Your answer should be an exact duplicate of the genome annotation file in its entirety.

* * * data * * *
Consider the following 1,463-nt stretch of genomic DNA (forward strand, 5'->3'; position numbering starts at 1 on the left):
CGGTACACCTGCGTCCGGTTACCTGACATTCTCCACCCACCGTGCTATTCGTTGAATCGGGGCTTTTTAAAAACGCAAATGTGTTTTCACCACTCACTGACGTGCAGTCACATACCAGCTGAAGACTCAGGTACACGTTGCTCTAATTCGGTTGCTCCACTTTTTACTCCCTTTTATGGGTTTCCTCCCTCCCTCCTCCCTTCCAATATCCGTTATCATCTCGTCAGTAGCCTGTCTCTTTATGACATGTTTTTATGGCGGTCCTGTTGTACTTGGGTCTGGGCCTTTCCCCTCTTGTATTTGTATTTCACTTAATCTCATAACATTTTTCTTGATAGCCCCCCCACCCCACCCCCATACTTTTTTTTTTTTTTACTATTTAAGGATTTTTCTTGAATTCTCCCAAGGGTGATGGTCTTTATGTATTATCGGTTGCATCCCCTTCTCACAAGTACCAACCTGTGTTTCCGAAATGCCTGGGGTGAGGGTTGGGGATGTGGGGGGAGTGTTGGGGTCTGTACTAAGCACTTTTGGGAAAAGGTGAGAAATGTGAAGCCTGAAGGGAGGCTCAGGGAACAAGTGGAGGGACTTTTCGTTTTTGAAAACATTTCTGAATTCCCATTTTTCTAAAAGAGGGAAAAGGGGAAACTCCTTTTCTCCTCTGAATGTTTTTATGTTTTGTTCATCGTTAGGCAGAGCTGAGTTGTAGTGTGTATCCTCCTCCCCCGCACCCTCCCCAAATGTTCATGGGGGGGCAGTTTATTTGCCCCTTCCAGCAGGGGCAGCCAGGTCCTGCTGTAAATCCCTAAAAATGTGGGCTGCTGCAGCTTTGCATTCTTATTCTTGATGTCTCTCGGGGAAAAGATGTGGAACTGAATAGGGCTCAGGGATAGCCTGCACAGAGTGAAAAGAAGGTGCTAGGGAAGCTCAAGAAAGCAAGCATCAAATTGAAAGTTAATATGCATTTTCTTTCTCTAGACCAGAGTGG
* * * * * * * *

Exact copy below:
Consider the following 1,463-nt stretch of genomic DNA (forward strand, 5'->3'; position numbering starts at 1 on the left):
CGGTACACCTGCGTCCGGTTACCTGACATTCTCCACCCACCGTGCTATTCGTTGAATCGGGGCTTTTTAAAAACGCAAATGTGTTTTCACCACTCACTGACGTGCAGTCACATACCAGCTGAAGACTCAGGTACACGTTGCTCTAATTCGGTTGCTCCACTTTTTACTCCCTTTTATGGGTTTCCTCCCTCCCTCCTCCCTTCCAATATCCGTTATCATCTCGTCAGTAGCCTGTCTCTTTATGACATGTTTTTATGGCGGTCCTGTTGTACTTGGGTCTGGGCCTTTCCCCTCTTGTATTTGTATTTCACTTAATCTCATAACATTTTTCTTGATAGCCCCCCCACCCCACCCCCATACTTTTTTTTTTTTTTACTATTTAAGGATTTTTCTTGAATTCTCCCAAGGGTGATGGTCTTTATGTATTATCGGTTGCATCCCCTTCTCACAAGTACCAACCTGTGTTTCCGAAATGCCTGGGGTGAGGGTTGGGGATGTGGGGGGAGTGTTGGGGTCTGTACTAAGCACTTTTGGGAAAAGGTGAGAAATGTGAAGCCTGAAGGGAGGCTCAGGGAACAAGTGGAGGGACTTTTCGTTTTTGAAAACATTTCTGAATTCCCATTTTTCTAAAAGAGGGAAAAGGGGAAACTCCTTTTCTCCTCTGAATGTTTTTATGTTTTGTTCATCGTTAGGCAGAGCTGAGTTGTAGTGTGTATCCTCCTCCCCCGCACCCTCCCCAAATGTTCATGGGGGGGCAGTTTATTTGCCCCTTCCAGCAGGGGCAGCCAGGTCCTGCTGTAAATCCCTAAAAATGTGGGCTGCTGCAGCTTTGCATTCTTATTCTTGATGTCTCTCGGGGAAAAGATGTGGAACTGAATAGGGCTCAGGGATAGCCTGCACAGAGTGAAAAGAAGGTGCTAGGGAAGCTCAAGAAAGCAAGCATCAAATTGAAAGTTAATATGCATTTTCTTTCTCTAGACCAGAGTGG